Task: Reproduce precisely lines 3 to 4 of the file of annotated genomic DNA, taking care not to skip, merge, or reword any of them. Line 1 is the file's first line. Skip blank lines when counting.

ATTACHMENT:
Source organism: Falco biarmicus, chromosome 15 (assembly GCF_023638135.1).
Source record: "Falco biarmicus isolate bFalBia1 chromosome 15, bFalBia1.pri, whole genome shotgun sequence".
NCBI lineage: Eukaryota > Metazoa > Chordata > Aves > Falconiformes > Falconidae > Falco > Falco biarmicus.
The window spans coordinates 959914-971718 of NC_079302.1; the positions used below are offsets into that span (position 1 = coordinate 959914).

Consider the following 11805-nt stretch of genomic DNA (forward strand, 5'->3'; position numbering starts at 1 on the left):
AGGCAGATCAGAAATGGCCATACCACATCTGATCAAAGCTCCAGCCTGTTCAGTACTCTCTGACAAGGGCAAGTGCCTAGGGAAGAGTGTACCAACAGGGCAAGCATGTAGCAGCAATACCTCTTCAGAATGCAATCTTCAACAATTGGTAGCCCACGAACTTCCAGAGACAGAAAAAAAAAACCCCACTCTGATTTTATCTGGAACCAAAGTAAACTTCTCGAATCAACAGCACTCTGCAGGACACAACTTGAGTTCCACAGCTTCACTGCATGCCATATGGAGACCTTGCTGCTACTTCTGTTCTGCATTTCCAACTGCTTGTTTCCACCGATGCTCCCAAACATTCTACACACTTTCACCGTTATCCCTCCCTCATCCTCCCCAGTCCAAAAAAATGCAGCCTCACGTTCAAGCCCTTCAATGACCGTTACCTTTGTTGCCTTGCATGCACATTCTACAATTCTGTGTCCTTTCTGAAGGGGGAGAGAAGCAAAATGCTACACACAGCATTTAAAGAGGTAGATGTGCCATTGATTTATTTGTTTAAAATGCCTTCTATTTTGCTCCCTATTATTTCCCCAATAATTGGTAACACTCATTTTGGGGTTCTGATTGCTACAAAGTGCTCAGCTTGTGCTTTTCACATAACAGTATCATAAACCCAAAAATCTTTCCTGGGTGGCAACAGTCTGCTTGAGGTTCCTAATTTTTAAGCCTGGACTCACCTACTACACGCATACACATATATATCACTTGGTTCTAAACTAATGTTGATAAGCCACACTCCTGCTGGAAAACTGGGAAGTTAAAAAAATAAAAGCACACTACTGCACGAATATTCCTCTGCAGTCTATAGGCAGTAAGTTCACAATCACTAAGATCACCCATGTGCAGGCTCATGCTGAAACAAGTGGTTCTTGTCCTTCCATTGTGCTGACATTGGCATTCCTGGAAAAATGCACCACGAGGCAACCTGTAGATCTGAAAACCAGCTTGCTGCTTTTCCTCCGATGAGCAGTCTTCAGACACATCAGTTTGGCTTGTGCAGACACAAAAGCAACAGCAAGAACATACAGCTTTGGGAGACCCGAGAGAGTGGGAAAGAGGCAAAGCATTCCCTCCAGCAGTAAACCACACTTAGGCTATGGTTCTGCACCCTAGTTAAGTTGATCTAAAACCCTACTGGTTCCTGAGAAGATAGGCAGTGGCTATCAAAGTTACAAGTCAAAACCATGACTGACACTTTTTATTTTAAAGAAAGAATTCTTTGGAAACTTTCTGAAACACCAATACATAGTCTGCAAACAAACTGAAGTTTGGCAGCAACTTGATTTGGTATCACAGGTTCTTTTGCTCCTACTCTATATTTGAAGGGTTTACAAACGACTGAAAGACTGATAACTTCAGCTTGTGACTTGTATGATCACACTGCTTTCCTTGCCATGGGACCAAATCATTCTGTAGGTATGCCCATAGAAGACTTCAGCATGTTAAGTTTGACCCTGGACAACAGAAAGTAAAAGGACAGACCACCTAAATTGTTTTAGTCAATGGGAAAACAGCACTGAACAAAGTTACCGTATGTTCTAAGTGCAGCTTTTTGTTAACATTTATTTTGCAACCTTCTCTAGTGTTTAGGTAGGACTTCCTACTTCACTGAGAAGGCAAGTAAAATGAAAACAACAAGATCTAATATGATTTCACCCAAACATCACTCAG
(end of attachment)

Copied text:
NCBI lineage: Eukaryota > Metazoa > Chordata > Aves > Falconiformes > Falconidae > Falco > Falco biarmicus.
The window spans coordinates 959914-971718 of NC_079302.1; the positions used below are offsets into that span (position 1 = coordinate 959914).